Wednesday, October 29, 2014

The way forward for Alberta's heritage fund, a contribution from OxCARRE

From Calgary's The School of Public Policy,

Albertans have long known that their provincial government has shown a lack of discipline when it comes to investing royalty revenues into the Heritage Savings Trust Fund. Meanwhile, Norway has built a massive fund that pays for almost all social services. What went wrong? And is it too late to be fixed?

Those are the questions asked and answered by a ground-breaking new report released today by The School of Public Policy. Authors, Ton van den Bremer and Rick van der Ploeg of Oxford University take a hard look at the state of Alberta's savings.
They propose that Alberta becomes much more serious about saving its revenues if it intends to reap benefits from it for the longest possible time.

Read on here []

for the full report here []

Thursday, October 23, 2014

IMF Blog: 'Natural Gas: The New Gold'

Rabah Arezki, head of the commodities team in the IMF’s Research Department, writes on Natural gas at the IMF Blog:

Natural gas is creating a new reality for economies around the world. Three major developments of the past few years have thrust natural gas into the spotlight: the shale gas revolution in the United States, the reduction in nuclear power supply following the Fukushima disaster in Japan, and geopolitical tensions between Russia and Ukraine.

read on here []

Wednesday, October 22, 2014

OxCARRE Seminar: David Jacks

Today at the OxCARRE David Jacks (Simon Fraser University) on

From Boom to Bust: A Typology of Real Commodity Prices in the Long Run
This paper considers the evidence on real commodity prices over 160 years for 30 commodities representing 7.89 trillion USD worth of production in 2011. In so doing, it suggests and documents a complete typology of real commodity prices, comprising long-run trends, medium-run cycles, and short-run boom/bust episodes. The findings of the paper can be summarized as follows: real commodity prices of both energy and non-energy commodities have been on the rise from 1950 across all weighting schemes; there is a consistent pattern, in both past and present, of commodity price super-cycles which entail decades-long positive deviations from these long-run trends with the latest set of super-cycles likely at their peak; these commodity price super-cycles are punctuated by booms and busts which are historically pervasive and becoming more exacerbated over time. These last elements of boom and bust are also found to be particularly bearing in determining real commodity price volatility as well as potentially bearing in influencing growth in commodity exporting economies.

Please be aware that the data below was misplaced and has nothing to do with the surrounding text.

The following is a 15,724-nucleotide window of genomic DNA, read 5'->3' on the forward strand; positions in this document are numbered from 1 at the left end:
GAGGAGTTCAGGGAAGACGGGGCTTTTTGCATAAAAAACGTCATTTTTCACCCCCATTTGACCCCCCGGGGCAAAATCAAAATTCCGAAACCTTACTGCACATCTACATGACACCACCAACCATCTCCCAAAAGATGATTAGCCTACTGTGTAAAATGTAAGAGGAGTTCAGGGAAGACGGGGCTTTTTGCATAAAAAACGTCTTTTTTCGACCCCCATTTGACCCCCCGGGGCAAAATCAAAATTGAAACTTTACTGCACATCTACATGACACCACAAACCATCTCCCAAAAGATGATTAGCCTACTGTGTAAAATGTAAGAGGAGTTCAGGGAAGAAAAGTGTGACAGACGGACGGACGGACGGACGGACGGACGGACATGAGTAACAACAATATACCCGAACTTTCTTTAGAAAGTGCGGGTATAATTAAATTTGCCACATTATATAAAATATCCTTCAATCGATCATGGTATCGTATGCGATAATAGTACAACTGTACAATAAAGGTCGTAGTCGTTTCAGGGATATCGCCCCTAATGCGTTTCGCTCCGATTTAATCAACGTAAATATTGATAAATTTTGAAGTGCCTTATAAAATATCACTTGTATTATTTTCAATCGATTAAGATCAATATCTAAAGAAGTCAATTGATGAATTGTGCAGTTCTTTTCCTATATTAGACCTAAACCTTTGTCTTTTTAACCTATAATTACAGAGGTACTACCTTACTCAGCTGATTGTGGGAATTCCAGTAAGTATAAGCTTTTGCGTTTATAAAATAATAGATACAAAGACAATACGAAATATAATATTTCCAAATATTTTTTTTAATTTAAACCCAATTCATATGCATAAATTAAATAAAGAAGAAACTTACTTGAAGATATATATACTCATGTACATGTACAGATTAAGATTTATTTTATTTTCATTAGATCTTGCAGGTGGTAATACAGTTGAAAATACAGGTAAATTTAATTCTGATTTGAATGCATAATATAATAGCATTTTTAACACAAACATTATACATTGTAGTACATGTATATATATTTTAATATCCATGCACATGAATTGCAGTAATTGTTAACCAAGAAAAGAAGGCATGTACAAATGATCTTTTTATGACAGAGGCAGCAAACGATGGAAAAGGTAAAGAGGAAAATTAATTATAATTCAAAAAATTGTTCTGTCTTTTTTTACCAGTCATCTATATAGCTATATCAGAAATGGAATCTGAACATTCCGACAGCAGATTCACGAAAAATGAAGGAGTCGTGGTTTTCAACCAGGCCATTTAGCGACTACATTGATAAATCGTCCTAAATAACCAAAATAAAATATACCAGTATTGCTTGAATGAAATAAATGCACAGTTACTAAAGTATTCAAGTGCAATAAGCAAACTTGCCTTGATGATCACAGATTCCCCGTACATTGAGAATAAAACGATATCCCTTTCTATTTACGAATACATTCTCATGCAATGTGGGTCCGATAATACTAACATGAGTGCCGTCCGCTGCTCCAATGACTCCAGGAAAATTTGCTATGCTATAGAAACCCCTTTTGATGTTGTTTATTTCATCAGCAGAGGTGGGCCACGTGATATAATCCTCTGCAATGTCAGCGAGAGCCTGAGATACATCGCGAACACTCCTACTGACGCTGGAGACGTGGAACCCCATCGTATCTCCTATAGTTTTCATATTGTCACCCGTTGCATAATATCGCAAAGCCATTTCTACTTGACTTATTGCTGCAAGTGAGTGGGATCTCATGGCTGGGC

Obtain here [], underlying data available at his website.

Tuesday, October 21, 2014

OxCarre Seminar: Ralf Martin

Today Ralf Martin [] (and here []) presents at OxCARRE on

The Causal Effects of the European Union Emissions Trading Scheme: Evidence from French Manufacturing Plants

Monday, October 20, 2014

Freakonomics podcast discusses Norway

The Freakonomics podcasts discusses Norway's dealings with oil, including its first experiments with Dutch disease, setting up a Sovereign Wealth Fund with 'ethical' rules on investment, the paradox of selling oil and aiming to have the greenest economy in Europe (including being No. 2 in terms of Tesla's sold in the world). The podcasts also includes some comments from Daron Acemoglu on the role of institutions in the resource curse. The podcasts ends with some thoughts on the lessons from other countries. Should others set up a fund as well?

read or listen.

Ps. Self-advertisement warning! I'll exactly address that last question in my seminar next week :)

The effects and consequences of the recent falling oil prices

During the past week there have been numerous reports on the possible effects and potential consequences of falling oil prices, currently around US$82 having been below US$80 [] earlier this week. Many people and with that businesses and governments had come used to US$100+ prices.